Project description:Monoubiquitination of the Fanconi anemia complementation group D2 (FANCD2) protein by the FA core ubiquitin ligase complex is the central event in the FA pathway. FANCA and FANCG play major roles in the nuclear localization of the FA core complex. Mutations of these two genes are the most frequently observed genetic alterations in FA patients, and most point mutations in FANCA are clustered in the C-terminal domain (CTD). To understand the basis of the FA-associated FANCA mutations, we determined the cryo-electron microscopy (EM) structures of Xenopus laevis FANCA alone at 3.35 Å and 3.46 Å resolution and two distinct FANCA-FANCG complexes at 4.59 and 4.84 Å resolution, respectively. The FANCA CTD adopts an arc-shaped solenoid structure that forms a pseudo-symmetric dimer through its outer surface. FA- and cancer-associated point mutations are widely distributed over the CTD. The two different complex structures capture independent interactions of FANCG with either FANCA C-terminal HEAT repeats, or the N-terminal region. We show that mutations that disturb either of these two interactions prevent the nuclear localization of FANCA, thereby leading to an FA pathway defect. The structure provides insights into the function of FANCA CTD, and provides a framework for understanding FA- and cancer-associated mutations.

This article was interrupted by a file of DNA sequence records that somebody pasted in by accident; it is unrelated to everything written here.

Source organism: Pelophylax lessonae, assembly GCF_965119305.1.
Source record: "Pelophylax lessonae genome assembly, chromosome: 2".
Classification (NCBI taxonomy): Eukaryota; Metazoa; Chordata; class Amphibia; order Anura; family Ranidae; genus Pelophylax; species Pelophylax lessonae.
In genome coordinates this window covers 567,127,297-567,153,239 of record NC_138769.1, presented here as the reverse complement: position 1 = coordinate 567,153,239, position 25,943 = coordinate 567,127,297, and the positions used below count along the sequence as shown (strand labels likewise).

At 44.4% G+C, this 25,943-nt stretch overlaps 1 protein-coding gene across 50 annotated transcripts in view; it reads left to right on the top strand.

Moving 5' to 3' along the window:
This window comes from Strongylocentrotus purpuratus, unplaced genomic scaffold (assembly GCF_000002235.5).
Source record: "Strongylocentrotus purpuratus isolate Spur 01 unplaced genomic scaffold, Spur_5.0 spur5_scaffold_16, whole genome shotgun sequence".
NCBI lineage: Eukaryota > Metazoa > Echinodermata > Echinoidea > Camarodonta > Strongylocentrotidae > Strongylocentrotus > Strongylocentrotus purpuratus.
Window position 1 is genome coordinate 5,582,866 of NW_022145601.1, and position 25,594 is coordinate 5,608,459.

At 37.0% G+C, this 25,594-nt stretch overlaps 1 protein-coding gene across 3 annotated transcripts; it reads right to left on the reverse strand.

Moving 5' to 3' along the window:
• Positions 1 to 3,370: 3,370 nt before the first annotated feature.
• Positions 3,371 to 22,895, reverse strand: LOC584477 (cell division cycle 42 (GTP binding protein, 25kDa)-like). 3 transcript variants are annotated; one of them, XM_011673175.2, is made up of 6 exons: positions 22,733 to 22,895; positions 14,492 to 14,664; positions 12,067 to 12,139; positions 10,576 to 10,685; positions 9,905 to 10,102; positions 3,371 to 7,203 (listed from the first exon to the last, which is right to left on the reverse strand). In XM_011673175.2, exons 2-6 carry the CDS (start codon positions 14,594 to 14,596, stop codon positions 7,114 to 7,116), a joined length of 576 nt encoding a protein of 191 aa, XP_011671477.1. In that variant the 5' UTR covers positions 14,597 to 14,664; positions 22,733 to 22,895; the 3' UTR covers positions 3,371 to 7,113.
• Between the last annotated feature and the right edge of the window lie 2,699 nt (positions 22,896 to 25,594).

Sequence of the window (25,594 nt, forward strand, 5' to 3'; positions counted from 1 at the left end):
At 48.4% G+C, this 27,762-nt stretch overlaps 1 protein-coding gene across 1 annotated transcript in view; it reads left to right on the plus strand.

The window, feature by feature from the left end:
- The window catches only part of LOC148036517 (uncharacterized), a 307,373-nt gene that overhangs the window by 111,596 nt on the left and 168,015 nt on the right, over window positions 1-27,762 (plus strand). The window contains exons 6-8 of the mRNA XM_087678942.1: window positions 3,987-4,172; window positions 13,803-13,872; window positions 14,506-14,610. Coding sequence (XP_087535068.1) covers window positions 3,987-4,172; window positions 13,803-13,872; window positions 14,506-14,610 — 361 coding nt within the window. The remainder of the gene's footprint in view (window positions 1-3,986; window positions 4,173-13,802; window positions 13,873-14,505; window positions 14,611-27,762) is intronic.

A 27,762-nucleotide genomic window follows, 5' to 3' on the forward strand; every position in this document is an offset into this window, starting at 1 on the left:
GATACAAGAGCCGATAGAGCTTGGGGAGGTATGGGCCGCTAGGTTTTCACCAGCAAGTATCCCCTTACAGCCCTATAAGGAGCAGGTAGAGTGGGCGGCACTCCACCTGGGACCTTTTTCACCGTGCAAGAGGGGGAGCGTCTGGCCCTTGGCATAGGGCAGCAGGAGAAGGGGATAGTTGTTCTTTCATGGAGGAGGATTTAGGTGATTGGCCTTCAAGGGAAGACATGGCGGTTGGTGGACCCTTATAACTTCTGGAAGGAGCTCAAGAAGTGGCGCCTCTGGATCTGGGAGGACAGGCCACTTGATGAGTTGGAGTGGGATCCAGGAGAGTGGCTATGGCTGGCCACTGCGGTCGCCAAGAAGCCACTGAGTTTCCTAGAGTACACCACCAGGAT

Project description:FANCM is a component of the Fanconi anemia (FA) core complex and one FA patient (EUFA867) with biallelic mutations in FANCM has been described. Strikingly, we found that EUFA867 also carries biallelic mutations in FANCA. After correcting the FANCA defect in EUFA867 lymphoblasts, a "clean" FA-M cell line was generated. These cells were hypersensitive to mitomycin C, but unlike cells defective in other core complex members, FANCM(-/-) cells were proficient in monoubiquitinating FANCD2 and were sensitive to the topoisomerase inhibitor camptothecin, a feature shared only with the FA subtype D1 and N. In addition, FANCM(-/-) cells were sensitive to UV light. FANCM and a C-terminal deletion mutant rescued the cross-linker sensitivity of FANCM(-/-) cells, whereas a FANCM ATPase mutant did not. Because both mutants restored the formation of FANCD2 foci, we conclude that FANCM functions in an FA core complex-dependent and -independent manner.